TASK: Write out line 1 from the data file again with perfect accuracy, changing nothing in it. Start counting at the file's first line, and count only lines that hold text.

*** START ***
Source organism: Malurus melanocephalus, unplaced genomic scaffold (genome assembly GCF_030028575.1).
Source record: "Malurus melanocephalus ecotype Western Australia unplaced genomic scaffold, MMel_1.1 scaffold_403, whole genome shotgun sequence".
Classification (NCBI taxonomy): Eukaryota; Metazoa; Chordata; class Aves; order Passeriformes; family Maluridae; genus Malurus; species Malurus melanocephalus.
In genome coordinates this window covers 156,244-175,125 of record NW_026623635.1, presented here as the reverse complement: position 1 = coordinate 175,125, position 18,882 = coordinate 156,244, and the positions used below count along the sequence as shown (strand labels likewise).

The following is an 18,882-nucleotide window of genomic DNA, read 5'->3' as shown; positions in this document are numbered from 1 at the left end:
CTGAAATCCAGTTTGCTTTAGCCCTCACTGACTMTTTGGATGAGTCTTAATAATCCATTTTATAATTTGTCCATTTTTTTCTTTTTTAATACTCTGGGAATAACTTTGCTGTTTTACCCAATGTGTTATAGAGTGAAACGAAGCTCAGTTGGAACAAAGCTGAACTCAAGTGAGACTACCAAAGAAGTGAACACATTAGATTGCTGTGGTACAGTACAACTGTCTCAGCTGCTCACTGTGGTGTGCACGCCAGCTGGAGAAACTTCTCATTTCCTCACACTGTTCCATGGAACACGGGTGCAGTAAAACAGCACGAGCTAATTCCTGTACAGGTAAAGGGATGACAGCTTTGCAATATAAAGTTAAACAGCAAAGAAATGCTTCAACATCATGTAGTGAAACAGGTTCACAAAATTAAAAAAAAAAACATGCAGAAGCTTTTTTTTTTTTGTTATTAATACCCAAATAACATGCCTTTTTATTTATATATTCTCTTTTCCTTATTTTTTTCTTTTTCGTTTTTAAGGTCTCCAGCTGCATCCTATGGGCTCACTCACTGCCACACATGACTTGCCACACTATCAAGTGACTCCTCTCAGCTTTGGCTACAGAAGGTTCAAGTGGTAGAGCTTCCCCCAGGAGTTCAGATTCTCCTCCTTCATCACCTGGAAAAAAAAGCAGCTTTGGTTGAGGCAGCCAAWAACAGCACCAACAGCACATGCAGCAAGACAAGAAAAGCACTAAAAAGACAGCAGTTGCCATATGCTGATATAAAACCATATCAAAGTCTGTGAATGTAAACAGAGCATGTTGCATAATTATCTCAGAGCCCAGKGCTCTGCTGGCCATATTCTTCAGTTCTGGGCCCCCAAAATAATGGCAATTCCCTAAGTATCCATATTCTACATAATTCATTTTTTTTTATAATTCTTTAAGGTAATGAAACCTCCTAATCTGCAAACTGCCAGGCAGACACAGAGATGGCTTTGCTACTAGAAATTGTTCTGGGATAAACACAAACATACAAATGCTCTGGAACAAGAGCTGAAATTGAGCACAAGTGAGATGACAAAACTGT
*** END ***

Source organism: Malurus melanocephalus, unplaced genomic scaffold (genome assembly GCF_030028575.1).